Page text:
Again, "oligarchy" would indeed seem to be the proper term here, but in that case we need a new democratic theory, or at least some serious amendment of the old one. What are the virtues of oligarchy? What relationship does it have to representative government? Is the one merely "the best possible shell," as Lenin put it in another context, for the other? This prospect is the genesis of our neologism, "representative oligarchy." In Aristotle's discussion of the types of government, democracy—by which he meant the Athenian version of direct participation—devolved into tyranny in its degenerate form. That remains a possibility in the contemporary world, and therefore conditions of minority and individual right, how they are institutionalized and how they are maintained, are not incidental but central to democratic theory and practice both. However, an equally important threat is what we have called the systemic relationship between "representative democracy" and "representative oligarchy," the latter not only always impinging on the former but threatening to replace it in the absence of any counter-movement. That being the case, democratic theory properly conceived must also have at its center an account of the practices necessary for maintaining the boundary between the two, or for restoring democracy when the oligarchy attendant on the unregulated triumph of corporate capitalism has corrupted its institutions. It will not do, in this respect, simply to reiterate the alleged unavoidability of the neo-realism (or neo-Machiavellianism) that came to be called the "theory of democratic elitism."7 The neo-realists—Weber, Mosca, Michels and their latter-day followers—highlighted the necessity of leadership and expertise in the modern state. In retrospect the relationship of their elitism (which can be seen at work in such European democracies as France or Germany) to more traditional and idealistic notions of democracy appears benign, when compared to the contemporary apotheosis of oligarchy. This system is not in any way either democratic or truly elitist, consisting as it does of rule by the wealthy, the well-connected, and their "organic intellectuals"—including those so-called "religious leaders" who front for the corporate order—unmarred by any pretense of wisdom or knowledge and with only the relentlessness of their lust for power to legitimize it.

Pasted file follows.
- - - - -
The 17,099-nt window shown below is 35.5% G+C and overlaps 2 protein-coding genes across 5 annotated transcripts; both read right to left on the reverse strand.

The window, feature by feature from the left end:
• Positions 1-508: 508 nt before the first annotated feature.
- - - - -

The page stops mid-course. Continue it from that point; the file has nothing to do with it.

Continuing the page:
3. Democratic citizenship.

    The reduction of governance to the mere aggrandizement of power renders all its forms equally corrupt. Democracy has typically been thought rather to have two central components: self governance and some ethical notion about how citizens should behave toward one another. Almost all social contract theory (the type of theory upon which the American founding was based) attempts to justify limits on self governance (i.e. state institutions such as the law) through an appeal either to some allegedly experiential reality, notoriously in Hobbes as fear, or some moral reason for agreement on self limitation, famously in Kant as dignity. For Kant especially, the only reason we would agree to any form of government is the promise that such a social formation allows each one of us to exist as an equal citizen and as a free subject. This articulation of freedom is self-limiting in that my freedom as a subject to pursue my own desires can only be limited by other subjects who have a claim on me because they are also equal citizens. Thus for example, the extraordinary contemporary notion of "property" as conveying uncontrollable rights against the moral community rather than an opportunity to enter it on equal terms, is completely incompatible with equal citizenship among subjects possessing equal dignity. Self-limitation, in other words, and the acceptance of limits on self government is for Kant only justified by the achievement of a moral community rooted in both freedom and mutual respect. What other justification can there be?